NERMEEN SHAIKH: The Supreme Court has upheld Michigan’s ban on affirmative action at state colleges and universities. The case centers on a 2006 voter referendum in Michigan that barred race- and sex-based preferences in admissions. An appeals court previously ruled the ban violates the Constitution’s Equal Protection Clause. But in a six-to-two decision, the Supreme Court overruled the lower court. The justices in the majority argued policies affecting minorities that do not involve intentional discrimination should be decided at the ballot box rather than in the courtroom. In her dissent, Justice Sonia Sotomayor argued, quote, “The way to stop discrimination on the basis of race … is to speak openly and candidly on the subject of race, and to apply the Constitution with eyes open to the unfortunate effects of centuries of racial discrimination.”

Tuesday’s ruling will likely bolster similar anti-affirmative action measures in several other states, and it comes as this spring marks 60 years since the landmark Supreme Court ruling ofBrown v. Board of Education, which was intended to end segregation in America’s public schools. But an explosive new report finds school integration never fully occurred and, in recent decades, may have even been reversed. “The Resegregation of America’s Schools” is the latest in an ongoing series by ProPublica called “Segregation Now: Investigating America’s Racial Divide,” and it focuses on three generations in the same family in Tuscaloosa, Alabama.

AMY GOODMAN: The report concludes that, quote, “while segregation as it is practiced today may be different than it was 60 years ago, it is no less pernicious: in Tuscaloosa and elsewhere, it involves the removal and isolation of poor black and Latino students, in particular, from everyone else. In Tuscaloosa today, nearly one in three black students attends a school that looks as if Brown v. Board of Education never happened.”

Well, for more, we’re joined by the author of “Segregation Now,” the whole series, Nikole Hannah-Jones. She covers civil rights for ProPublica, with a focus on segregation and discrimination in housing and schools.

We welcome you to Democracy Now! Congratulations on this remarkable series, and coming out now at the same time that the Supreme Court has backed a ban on race as a factor in college admissions. Before we talk about Tuscaloosa, if you could briefly comment on this idea that race shouldn’t matter when you look at the schools of America.

NIKOLE HANNAHJONES: Well, I think it’s very obvious, if you just look strictly at the facts, that we still have a racialized K-12 system and that black and brown students tend to be in schools where they’re receiving an inferior education. They have a less rigorous curriculum. They’re less likely to get access to classes that will help them in college, such as advanced placement physics, higher-level math. And they are most likely to be taught by inexperienced teachers. So, when you have this system where black and brown students are receiving a very different education than white students, and then once you get to the college level you say race no longer matters, and despite your disadvantage in a public educational system, that now we are all—everyone should compete at the same level, I think, in some sense, it’s just—there’s just a big disconnect between what’s happening on these two levels of education.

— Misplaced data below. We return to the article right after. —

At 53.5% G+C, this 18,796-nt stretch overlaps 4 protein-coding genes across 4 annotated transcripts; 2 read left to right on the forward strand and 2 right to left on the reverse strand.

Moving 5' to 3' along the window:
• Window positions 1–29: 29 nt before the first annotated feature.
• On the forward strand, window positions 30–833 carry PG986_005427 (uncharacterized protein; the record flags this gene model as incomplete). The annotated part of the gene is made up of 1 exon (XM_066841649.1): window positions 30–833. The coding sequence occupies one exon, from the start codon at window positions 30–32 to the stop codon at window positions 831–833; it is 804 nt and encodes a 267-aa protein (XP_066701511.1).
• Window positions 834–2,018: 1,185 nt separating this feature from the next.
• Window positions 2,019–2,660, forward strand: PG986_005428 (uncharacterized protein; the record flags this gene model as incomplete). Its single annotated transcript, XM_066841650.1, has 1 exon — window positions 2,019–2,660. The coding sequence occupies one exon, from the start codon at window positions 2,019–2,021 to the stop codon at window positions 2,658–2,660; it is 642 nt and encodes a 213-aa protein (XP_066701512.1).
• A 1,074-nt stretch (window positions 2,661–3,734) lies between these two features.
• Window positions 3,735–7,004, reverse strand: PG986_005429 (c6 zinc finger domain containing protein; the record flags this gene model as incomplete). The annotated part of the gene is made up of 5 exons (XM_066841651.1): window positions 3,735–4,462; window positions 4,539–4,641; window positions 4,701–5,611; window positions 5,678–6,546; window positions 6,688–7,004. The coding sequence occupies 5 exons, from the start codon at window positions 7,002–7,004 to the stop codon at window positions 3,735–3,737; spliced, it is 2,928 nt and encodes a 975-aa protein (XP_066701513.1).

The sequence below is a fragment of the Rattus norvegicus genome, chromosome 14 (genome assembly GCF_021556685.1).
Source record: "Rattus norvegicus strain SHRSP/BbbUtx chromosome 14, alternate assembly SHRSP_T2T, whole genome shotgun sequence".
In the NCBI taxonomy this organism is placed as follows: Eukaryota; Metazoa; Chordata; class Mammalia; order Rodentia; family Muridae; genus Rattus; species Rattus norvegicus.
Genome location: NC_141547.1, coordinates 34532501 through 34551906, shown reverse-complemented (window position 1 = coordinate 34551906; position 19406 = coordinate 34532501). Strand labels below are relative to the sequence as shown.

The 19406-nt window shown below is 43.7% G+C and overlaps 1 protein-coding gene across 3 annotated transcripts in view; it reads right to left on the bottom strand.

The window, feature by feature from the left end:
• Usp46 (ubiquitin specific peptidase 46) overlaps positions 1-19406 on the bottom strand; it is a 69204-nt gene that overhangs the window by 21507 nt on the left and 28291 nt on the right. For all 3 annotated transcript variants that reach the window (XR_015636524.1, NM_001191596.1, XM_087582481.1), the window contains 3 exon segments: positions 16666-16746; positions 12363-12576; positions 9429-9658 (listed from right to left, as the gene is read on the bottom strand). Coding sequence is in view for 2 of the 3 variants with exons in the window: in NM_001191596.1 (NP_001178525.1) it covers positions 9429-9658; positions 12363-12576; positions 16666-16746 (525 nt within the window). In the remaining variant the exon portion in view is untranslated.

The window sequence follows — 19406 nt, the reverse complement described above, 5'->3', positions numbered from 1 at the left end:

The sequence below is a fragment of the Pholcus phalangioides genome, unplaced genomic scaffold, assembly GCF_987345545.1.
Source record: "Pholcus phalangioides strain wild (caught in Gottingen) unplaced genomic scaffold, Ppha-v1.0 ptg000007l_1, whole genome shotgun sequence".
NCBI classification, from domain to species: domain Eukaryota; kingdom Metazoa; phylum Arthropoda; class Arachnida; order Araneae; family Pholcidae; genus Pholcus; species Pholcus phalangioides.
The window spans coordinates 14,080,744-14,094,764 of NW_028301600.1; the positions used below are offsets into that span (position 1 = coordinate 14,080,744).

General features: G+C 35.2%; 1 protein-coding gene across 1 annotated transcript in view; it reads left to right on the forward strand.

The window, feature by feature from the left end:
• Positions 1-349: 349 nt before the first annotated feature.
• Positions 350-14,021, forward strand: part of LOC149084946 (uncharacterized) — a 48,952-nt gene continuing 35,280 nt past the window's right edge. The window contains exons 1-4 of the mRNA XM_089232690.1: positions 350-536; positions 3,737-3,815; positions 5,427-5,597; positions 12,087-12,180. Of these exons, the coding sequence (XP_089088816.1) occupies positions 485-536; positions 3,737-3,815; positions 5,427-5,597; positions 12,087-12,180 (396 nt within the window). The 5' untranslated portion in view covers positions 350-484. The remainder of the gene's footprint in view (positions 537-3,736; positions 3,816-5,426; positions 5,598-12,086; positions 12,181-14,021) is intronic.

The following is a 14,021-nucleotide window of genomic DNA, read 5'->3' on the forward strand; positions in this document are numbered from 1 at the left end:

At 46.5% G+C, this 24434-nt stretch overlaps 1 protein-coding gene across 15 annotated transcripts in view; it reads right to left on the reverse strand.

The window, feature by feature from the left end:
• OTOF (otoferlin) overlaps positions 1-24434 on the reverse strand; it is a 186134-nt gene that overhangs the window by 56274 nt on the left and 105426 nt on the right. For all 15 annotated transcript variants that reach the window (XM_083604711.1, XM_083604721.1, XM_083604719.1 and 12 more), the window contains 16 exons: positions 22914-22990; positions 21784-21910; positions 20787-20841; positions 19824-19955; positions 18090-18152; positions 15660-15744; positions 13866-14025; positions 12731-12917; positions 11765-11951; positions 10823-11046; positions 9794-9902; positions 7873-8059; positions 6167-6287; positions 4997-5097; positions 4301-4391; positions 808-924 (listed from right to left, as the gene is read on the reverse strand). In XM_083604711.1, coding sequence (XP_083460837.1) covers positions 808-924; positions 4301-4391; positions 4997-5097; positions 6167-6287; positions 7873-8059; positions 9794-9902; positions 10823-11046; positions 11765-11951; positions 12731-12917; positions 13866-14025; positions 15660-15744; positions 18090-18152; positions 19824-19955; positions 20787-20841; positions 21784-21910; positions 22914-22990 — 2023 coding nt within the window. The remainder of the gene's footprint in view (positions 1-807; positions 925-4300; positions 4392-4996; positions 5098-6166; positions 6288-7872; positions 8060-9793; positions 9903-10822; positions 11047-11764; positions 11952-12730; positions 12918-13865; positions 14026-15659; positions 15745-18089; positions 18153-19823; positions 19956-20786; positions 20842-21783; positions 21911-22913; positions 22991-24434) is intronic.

AMY GOODMAN: It’s interesting, Sonia Sotomayor, Justice Sotomayor’s dissent, very eloquent dissent, against Chief Roberts.

NIKOLE HANNAHJONES: Yeah, so, in 2007, Chief Justice Roberts wrote in a decision striking down voluntary desegregation orders in Seattle and in Louisville, Kentucky, and these were two districts that wanted to maintain integration in the schools because they understand the value of that for students as—I guess, really in terms of education. And what Chief Justice Roberts said, a very pithy response, the way to stop discriminating on race is to stop discriminating on race. And Justice Sotomayor definitely addressed that and said, “You can’t ignore the existence of race, and the way that you eliminate racial inequality is not to pretend that it doesn’t exist.” So, she was directly kind of addressing that response.

NERMEEN SHAIKH: Could you explain, Nikole—you said that minorities, black and brown students, receive an inferior education. Could you give a kind of overview of why that’s the case? Is it because of districting, where schools—what schools get what kinds of resources, etc.? Why is that the case?

NIKOLE HANNAHJONES: What’s often forgotten about Brown was Brown was really addressing the system of racial caste that we had then and that resources will really—

AMY GOODMAN: Explain what you mean by BrownBrown v. Board of Education.

NIKOLE HANNAHJONES: Oh, I’m sorry. Right, Brown v. Board of Education, which was the 1954 ruling, the landmark ruling that struck down the concept of separate but equal in schools. And what it understood was that resources follow white students in this country, that schools that have a significant percentage of white students get better teachers. They get better textbooks. They get better, really, curriculum. And so, today, that’s still the case. We have not eliminated that kind of connection between resources and race.

NERMEEN SHAIKH: So could you talk about what it is that prompted this study? This was a year-long investigation that you conducted. How did you come upon the topic and decide to research it in this way and focus on Tuscaloosa?